This article is part of a series on knowledge withholding, hiding, and hoarding.
The second meeting of the KMGN Research Community earlier this year looked at knowledge hiding research. In regard to the terminology around knowledge hiding and hoarding, concerns were expressed by Stuart French and others about the emotive connotations of the term “knowledge hiding.” This is because such language suggests a deliberate intention to not share knowledge, when there could be organizational constraints that lead a person to choose to not share their knowledge. In response, I advised that the less emotive term “knowledge withholding” is also being used in a number of papers.
Related to this, a newly published paper1 reports the findings of a systematic review that has sought to clarify the current research knowledge base around the concepts of knowledge withholding, hiding, and hoarding, and also the additional identified behaviors of knowledge-sharing hostility, knowledge contribution loafing, and knowledge disengagement. The concept of knowledge withholding is seen as an overall umbrella concept under which the other concepts sit. The study also provides recommendations to guide future research.
For their systematic review, researchers Gonçalves, Curado, and Oliveira used a protocol based on the PRISMA guidelines2. The review covered articles published between 2000 and 2021. After a keyword search and the application of inclusion criteria, 84 research articles and six conceptual articles were identified for content analysis. The results show exponential growth in knowledge withholding-related research in recent years, with particular significance in the three years up to 2021.
The results of Gonçalves and colleagues study show that 41% of the reviewed articles address the social exchange theory as a theoretical background for knowledge withholding research, bridging knowledge hiding and knowledge hoarding. The social exchange theory addresses social behavior through economic principles of cost-benefits in social sharing, resulting in an analysis of risks and benefits. The theory, while more focused on the economic rather than psychological aspects of social exchange, is the most adopted perspective used in knowledge withholding research, given its discussion of emergent properties and the anticipation of benefit in the exchange. Such a perspective supports a view of knowledge as a source of power.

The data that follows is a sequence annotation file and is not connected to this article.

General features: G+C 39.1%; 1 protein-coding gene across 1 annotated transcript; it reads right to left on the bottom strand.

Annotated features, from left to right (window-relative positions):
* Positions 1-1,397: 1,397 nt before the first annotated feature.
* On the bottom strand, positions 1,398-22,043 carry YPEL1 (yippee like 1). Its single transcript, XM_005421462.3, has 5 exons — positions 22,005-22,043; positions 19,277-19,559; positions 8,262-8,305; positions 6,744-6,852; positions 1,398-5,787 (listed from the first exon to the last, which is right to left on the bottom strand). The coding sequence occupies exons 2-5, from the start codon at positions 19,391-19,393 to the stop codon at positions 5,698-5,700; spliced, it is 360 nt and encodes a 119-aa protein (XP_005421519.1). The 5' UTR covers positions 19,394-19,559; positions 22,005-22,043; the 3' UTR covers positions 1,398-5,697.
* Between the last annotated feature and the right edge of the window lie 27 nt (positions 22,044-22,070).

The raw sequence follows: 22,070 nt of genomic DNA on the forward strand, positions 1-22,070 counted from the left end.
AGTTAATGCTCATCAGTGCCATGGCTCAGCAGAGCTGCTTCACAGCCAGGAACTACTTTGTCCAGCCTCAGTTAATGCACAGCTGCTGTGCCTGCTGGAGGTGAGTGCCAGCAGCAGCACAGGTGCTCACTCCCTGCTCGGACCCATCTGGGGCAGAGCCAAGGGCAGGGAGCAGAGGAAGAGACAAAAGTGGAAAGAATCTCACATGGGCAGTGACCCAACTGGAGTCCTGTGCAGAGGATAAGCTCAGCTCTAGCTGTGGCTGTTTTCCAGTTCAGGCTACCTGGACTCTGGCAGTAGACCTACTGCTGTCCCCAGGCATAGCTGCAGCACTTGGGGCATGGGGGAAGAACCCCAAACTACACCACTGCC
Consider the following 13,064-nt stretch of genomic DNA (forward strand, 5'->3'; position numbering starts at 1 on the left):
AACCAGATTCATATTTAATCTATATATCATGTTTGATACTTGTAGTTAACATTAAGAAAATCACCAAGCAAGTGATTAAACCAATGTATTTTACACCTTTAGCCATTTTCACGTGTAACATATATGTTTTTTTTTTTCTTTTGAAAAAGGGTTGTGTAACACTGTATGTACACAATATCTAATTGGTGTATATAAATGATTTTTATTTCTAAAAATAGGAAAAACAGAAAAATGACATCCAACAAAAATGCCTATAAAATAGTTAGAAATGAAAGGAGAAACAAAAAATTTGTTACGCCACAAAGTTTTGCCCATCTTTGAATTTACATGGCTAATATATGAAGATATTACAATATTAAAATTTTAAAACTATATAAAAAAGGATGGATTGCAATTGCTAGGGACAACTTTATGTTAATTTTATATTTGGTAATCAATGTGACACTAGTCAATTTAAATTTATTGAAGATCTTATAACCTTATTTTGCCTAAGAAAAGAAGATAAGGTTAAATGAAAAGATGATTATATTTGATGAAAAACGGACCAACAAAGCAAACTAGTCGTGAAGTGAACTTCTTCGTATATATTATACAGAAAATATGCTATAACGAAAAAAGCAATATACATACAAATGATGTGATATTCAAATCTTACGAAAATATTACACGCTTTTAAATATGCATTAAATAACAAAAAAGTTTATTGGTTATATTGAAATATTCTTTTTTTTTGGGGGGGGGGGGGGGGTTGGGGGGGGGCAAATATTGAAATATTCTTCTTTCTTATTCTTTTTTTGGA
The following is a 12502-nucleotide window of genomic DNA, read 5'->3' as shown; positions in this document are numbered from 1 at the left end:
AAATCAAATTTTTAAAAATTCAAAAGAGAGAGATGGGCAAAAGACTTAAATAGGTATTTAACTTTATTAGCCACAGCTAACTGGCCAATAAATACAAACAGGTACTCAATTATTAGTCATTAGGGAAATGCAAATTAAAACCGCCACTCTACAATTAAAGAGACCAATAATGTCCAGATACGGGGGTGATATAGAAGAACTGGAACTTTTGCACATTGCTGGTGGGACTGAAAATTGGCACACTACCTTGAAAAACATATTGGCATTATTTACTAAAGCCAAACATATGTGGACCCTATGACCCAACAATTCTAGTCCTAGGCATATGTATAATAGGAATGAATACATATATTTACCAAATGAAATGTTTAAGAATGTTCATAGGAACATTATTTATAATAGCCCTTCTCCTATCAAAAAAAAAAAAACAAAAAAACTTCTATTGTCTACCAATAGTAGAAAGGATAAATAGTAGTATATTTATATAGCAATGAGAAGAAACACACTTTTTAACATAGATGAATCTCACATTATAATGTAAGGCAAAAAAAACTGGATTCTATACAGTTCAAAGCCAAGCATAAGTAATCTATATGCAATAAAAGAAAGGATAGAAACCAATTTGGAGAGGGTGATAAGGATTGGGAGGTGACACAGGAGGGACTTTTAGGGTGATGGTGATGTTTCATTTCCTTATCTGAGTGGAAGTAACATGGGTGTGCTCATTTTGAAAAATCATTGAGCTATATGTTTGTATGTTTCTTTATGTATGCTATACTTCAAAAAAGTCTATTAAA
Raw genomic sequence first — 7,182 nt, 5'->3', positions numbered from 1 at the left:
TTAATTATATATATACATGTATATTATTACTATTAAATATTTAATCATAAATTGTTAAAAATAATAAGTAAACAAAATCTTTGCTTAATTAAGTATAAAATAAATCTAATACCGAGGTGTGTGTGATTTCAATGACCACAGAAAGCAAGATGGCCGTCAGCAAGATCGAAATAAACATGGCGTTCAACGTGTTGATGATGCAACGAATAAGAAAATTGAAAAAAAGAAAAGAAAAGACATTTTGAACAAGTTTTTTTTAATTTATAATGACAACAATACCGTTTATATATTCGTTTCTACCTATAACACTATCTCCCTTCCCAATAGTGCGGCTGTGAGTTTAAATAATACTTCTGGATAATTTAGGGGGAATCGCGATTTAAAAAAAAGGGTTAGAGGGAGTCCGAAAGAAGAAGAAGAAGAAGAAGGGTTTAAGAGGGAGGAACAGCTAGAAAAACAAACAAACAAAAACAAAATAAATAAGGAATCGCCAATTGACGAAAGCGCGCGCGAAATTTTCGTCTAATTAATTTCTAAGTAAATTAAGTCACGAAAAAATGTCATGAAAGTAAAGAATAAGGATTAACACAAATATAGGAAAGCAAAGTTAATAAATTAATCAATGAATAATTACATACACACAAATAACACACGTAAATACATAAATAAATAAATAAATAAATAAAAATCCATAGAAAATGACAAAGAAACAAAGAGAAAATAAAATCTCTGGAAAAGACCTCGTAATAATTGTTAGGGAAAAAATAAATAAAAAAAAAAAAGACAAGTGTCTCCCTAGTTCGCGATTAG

Similarly, 18% of the research papers use the conservation of resources theory for both knowledge hiding and knowledge hoarding. The conservation of resources theory explains the human motivation to engage in behaviors that drive the conservation or the pursuit of new resources when psychological stressors are at play. The approach of psychological ownership of knowledge was found in 11% of the papers, paving the way for research focused on defensive or territorial behaviors towards a sense of property protection.
Building on the psychosocial aspects of knowledge results also shows a focus on both self-determination theory (7%) and social learning theory (8%) driving knowledge withholding research. Given the psychological needs for competence, autonomy, and social relations as part of intrinsic motivations that drive engagement to action and imitation as a process of learning through socialization, the two theoretical perspectives drive research considering both the supervision role and psychological safety importance in knowledge hiding behavior.
Considering the social exchange theory focus on the importance of communication and mutual gains, findings are consistent with the social nature of tasks and the psychological meaning behind knowledge. Creativity and innovation appear in 15.6% of the articles, bridging theoretical rational au pair with knowledge creation as a socially driven cycle.
Knowledge withholding constructs